Dead Time

The correction for dead time is required because the photon counting process is non-linear. A photon pulse generated by the photomultiplier and amplifier has a finite width of about 30 nanoseconds (ns). Thus, two or more photons arriving within 30 ns merge into a single pulse, which is registered as one count. The probability for missed counts increases with the count rate, and as the count rate increases, the registered counts eventually saturate. The maximum operating count rate for the Brewer instrument is limited to about 2 million counts per second (MHz). Under this condition, the average photon spacing is about 15 times the photon pulse width, and correction for dead time can be accurately made. Prior to every measurement, targeted radiation is sampled, and if the count rate is too high, the appropriate neutral density filter is inserted to reduce the count rate below 2 MHz. If the count rate is low (< 0.5 MHz), the thickness of the neutral density is reduced, if possible.

The correction assumes the following model:

where N is the measured photon count rate. No is the corrected photon count rate. t is the dead time.

With knowledge of t, it is possible to solve iteratively for No from N. At maximum measured count rate (N = 2 MHz), the correction required is about + 6.5% for an instrument with dead time of 30 ns.

As discussed in Section 6.3.2, the slit mask of the Brewer spectrophotometer is designed to measure dead time quickly and automatically by using a mask position where two slits (slit #2 and slit #4) are opened together. This allows a two-source linearity measurement by counting the photons with two slits opening individually, as well as with both opening together. Three equations are described for N2, N4 and N2+4, where N2 = number of photons counted with slit #2 opened, N4 = number of photons counted with slit #4 opened, and N2+4=number of photons counted with both slits opened. From these three equations, three unknowns (No2, No4, and t) can be solved iteratively since it is known that No2 + No4=No2+4. Results of this internal two-source test compare very well with conventional, but more cumbersome, tests using two external radiation sources.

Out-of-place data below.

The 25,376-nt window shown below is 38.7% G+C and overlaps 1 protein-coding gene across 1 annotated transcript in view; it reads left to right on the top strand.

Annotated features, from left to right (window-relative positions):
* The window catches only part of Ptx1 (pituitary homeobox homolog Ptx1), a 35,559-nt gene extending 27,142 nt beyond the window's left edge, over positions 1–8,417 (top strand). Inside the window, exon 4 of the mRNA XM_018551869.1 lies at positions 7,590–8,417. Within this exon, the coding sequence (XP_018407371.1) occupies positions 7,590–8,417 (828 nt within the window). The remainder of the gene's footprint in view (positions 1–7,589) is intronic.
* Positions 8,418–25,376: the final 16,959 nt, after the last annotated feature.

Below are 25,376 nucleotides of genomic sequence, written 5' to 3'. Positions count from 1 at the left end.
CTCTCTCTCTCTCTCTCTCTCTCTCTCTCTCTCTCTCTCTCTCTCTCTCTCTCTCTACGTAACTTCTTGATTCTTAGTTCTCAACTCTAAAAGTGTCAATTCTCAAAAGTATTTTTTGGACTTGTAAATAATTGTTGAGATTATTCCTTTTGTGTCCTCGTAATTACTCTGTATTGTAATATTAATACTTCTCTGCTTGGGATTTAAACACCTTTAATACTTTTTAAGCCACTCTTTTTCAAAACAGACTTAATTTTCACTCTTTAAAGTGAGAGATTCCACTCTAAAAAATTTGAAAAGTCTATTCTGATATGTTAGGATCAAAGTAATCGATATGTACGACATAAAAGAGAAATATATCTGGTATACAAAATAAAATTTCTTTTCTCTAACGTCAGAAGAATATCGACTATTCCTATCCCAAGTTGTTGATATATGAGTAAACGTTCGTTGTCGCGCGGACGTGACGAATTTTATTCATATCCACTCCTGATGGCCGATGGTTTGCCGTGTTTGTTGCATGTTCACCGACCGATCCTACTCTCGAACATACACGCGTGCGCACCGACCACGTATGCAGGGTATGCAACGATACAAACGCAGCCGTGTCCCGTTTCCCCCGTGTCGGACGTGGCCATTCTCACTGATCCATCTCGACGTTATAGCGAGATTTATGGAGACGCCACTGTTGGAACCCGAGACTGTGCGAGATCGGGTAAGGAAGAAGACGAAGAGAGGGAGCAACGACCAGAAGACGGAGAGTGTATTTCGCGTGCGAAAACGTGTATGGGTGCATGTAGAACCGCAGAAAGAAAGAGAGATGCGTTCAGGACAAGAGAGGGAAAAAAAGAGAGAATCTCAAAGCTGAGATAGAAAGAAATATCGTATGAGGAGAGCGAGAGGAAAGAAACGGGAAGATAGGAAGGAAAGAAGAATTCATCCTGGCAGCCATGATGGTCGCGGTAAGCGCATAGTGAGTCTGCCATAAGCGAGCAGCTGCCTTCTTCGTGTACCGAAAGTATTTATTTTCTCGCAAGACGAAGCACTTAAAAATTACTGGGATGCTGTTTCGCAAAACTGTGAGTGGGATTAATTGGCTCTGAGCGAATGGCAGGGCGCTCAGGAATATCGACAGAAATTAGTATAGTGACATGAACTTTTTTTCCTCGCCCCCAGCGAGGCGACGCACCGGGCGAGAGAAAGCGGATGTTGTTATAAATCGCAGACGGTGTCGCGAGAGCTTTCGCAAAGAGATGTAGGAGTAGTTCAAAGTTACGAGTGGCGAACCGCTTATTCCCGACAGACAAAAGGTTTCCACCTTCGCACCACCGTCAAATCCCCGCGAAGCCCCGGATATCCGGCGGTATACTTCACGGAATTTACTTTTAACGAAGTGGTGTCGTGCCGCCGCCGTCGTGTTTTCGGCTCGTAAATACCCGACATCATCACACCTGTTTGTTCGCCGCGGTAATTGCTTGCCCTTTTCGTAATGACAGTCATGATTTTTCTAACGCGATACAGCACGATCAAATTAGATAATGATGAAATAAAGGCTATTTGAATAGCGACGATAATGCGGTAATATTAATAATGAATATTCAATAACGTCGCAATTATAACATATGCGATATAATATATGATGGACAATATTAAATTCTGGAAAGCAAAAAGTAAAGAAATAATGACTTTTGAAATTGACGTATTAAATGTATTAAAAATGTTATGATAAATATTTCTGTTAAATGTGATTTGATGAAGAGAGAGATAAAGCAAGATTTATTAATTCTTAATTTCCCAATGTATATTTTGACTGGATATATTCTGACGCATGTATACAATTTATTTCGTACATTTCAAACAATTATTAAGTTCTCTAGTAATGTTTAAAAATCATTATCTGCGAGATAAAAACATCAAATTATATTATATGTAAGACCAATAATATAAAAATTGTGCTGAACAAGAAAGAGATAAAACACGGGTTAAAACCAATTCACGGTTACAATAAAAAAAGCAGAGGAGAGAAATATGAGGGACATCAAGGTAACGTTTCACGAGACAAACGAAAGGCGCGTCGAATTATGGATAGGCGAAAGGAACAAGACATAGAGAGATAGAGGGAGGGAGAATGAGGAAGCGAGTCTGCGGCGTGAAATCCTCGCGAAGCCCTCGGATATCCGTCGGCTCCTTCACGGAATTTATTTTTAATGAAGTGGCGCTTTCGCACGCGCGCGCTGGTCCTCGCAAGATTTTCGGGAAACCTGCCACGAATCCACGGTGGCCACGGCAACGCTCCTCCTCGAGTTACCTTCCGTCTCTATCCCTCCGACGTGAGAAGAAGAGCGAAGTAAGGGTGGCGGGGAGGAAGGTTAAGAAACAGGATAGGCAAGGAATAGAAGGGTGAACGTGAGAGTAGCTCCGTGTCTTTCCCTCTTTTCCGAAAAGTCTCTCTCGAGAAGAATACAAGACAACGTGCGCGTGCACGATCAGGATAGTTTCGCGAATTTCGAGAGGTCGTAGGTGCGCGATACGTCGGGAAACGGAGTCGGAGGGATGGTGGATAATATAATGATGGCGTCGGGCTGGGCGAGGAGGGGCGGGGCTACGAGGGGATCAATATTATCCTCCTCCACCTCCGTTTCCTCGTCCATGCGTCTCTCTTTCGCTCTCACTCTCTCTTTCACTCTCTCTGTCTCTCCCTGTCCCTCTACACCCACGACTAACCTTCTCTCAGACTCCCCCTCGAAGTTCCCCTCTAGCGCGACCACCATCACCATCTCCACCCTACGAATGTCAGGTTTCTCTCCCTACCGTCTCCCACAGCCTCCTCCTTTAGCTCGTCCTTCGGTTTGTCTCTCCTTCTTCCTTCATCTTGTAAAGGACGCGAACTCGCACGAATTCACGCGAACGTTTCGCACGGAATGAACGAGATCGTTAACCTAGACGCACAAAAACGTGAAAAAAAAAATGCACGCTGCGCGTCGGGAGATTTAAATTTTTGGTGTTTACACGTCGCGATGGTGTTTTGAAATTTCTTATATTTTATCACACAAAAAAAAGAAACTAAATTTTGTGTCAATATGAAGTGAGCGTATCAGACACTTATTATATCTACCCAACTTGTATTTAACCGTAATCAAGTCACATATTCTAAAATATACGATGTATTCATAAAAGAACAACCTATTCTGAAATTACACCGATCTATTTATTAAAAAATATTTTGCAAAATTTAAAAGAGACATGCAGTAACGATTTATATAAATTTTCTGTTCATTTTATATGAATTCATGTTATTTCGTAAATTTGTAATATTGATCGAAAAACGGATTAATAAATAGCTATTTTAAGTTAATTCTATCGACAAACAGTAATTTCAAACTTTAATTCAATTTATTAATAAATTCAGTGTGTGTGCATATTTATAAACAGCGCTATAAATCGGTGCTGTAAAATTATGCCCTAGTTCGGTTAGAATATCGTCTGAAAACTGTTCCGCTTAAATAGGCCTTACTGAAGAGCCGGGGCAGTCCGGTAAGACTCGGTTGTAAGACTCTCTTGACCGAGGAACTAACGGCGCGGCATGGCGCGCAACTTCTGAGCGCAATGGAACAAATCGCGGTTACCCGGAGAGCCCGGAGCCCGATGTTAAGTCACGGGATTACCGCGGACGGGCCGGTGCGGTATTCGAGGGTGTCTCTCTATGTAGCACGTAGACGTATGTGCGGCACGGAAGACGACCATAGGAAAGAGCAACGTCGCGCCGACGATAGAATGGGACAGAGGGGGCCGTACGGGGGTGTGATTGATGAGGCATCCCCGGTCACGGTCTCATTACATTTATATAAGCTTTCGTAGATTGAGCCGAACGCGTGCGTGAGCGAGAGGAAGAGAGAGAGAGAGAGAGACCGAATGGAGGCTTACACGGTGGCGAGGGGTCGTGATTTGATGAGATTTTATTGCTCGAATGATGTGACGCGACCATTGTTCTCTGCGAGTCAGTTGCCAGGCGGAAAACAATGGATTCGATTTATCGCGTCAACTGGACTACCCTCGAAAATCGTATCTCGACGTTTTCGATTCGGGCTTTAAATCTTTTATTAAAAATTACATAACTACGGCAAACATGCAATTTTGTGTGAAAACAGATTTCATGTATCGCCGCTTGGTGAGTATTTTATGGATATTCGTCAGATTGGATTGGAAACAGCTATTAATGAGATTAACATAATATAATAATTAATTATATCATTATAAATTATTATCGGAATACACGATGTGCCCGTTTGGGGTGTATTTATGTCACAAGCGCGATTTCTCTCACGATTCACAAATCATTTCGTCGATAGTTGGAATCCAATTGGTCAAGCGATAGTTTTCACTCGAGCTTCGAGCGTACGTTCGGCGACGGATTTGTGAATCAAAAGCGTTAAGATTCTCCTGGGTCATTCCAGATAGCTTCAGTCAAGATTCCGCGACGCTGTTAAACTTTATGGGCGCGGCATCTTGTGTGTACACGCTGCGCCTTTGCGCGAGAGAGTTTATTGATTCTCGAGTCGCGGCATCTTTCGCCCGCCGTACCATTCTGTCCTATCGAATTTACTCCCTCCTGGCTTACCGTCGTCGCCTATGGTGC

In operation, the dead time is measured and recorded on a daily basis using two intensity settings, and the results are used as an indicator of instrument performance. Measured dead times for the two intensity levels should agree and should remain fairly stable with time. These tests are useful to warn operators of possible problems associated with the setting or stepping of the slit mask, as well as photon counting circuitry.

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